June 1, 2021 5:50:50 pm
The Punjab government recently announced that its efforts to secure vaccines from Moderna have been unsuccessful. The company turned down their application saying that their policy was to only deal with national governments, not individuals or states. The chief secretary of Punjab, Vini Mahajan said that such a response was expected, but that the state government “obviously wanted to make efforts”. Indeed, the inevitability of the situation is only worsened by its urgency — every day that passes by without a strong, focused, and coordinated national strategy to secure vaccine supplies for all is costly.
As part of the third phase of the Covid-19 vaccination strategy of the government, vaccine procurement was “liberalised” — allowing state governments to procure additional vaccine doses directly from manufacturers. Public choice theory suggests that decentralisation of government functions is useful when local governments, given their geographic proximity to citizens, reflect people’s preferences better than the central government. Expenditure responsibilities are assigned to different levels of government in line with such principles. When the local street lighting needs to be fixed, it makes more sense to call the local mayor’s office rather than the Prime Minister’s Office. Decentralisation, in this sense, can help us achieve resource allocation more efficiently.
However, in the present scenario, the delegation of responsibilities is unlikely to be helpful for a variety of reasons. First, when the constraint to vaccine availability is in the supply, rather than in the demand, uncoordinated state efforts to secure additional doses will, if anything, lead to inter-state competition to secure supplies. In many situations, competition among states encourages innovation and growth — the NITI Aayog distinguishes between cooperative and competitive fiscal federalism — but in this case, it will at best, result in a situation where you wished you lived in a “better” state. Benefits related to vaccinations have large spillover effects — the citizens of Delhi, even if they are fully vaccinated, will remain exposed to risks if a large population in Gurugram or Noida remains unvaccinated once the lockdown ends. At worst, it will lead to price competition, black marketing, smuggling, and worsening inequity in vaccine access.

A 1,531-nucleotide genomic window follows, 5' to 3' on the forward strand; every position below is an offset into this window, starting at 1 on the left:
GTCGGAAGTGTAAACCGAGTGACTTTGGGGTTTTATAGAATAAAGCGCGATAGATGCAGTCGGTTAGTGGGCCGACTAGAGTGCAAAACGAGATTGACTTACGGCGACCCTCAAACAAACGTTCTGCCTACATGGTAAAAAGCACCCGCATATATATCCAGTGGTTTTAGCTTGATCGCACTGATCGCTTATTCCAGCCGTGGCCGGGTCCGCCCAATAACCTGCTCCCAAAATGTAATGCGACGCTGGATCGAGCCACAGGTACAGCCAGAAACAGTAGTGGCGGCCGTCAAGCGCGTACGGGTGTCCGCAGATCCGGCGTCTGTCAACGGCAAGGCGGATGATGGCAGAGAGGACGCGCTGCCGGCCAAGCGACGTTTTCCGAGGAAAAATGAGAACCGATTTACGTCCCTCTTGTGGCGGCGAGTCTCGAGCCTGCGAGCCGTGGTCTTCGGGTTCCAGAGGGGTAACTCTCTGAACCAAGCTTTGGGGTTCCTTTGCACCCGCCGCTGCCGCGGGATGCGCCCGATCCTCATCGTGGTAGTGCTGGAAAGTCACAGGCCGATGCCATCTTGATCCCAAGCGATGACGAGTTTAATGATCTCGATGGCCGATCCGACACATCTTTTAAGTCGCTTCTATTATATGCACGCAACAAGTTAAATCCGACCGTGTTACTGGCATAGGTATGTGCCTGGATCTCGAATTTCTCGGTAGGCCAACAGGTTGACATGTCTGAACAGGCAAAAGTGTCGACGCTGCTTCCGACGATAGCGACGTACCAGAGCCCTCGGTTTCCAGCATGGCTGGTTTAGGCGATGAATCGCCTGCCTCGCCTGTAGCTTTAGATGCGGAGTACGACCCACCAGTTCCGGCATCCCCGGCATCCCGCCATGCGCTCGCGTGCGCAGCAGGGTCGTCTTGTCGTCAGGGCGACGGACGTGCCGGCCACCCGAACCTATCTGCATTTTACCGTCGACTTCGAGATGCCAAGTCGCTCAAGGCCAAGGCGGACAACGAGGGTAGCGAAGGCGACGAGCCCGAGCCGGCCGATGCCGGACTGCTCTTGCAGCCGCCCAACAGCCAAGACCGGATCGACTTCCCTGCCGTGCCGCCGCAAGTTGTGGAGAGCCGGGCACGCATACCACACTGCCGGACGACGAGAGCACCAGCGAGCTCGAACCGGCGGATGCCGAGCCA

What is the harm in states trying to secure additional doses, even if the strategy is unlikely to work? Massive inefficiencies will result from these efforts, as state governments, who have little experience in procuring vaccines, are forced to do what they can, without having the right resources and expertise. So far, India has had centralised procurement for immunisation programmes, resulting in greater bargaining power and lower administrative fixed costs for the government, and lower prices for citizens. State governments have no prior experience in vaccine procurement and procurement efforts will be duplicated as each state goes at it alone. State governments will make flailing efforts, knowing that there is little chance of them being successful.
Finally, a policy that decentralises vaccine procurement cannot be successful if states secure vaccines that have not yet been approved at the national level. As of now, the rules require local trials to have taken place before such emergency-use authorisation is granted. Since such regulation is still centralised at the national level, states, even if they do secure an agreement with Moderna or Pfizer or Johnson & Johnson, can do little without the involvement of the centre.
Our current experience has a parallel (albeit in reverse) in the experience of the European Union which has been much less successful in vaccinating its people compared to the US or the UK. To a large part, the slow start to the EU’s vaccine campaign can be attributed to flaws in its procurement of vaccines. The EU adopted a coordinated approach to secure vaccines so that Europeans living in Bulgaria were not left behind as France and Germany raced to procure vaccines. Vaccine procurement was centralised in Brussels rather than in national capitals. However, until then, the EU had little experience in managing large-scale procurement, particularly to do with healthcare, which was usually done by national or local governments. This led to a slow start, long bargaining periods, and ultimately, cost lives. The lesson from the EU’s experience is not that vaccine procurement is best done at the national or state level, but rather that procurement of emergency supplies during a crisis is best done by the level of government that has the ability and the expertise to get it done. In our case, this is the national government.
Ultimately though, decentralisation is not just about efficiency, it is also about accountability. In this case, at least, both criteria point towards the role of the central government as being primarily responsible for ensuring equitable and fair vaccine access during the pandemic. In India, the deflection of responsibility between the Centre and the states has long occurred when neither wants to take responsibility and be caught holding the hot potato when the music stops. Health is a state subject, but immunisation is a national one. Policing is a state subject, but tackling insurgency is a national one. Agriculture is a state subject, but trade in food items is a concurrent one. In the no man’s land between central, concurrent, and state lists of the Constitution, India’s chances of a coordinated vaccine response are fading away, with severe consequences for vaccine equity and access.
The writer is a PhD candidate at the University of Oxford.
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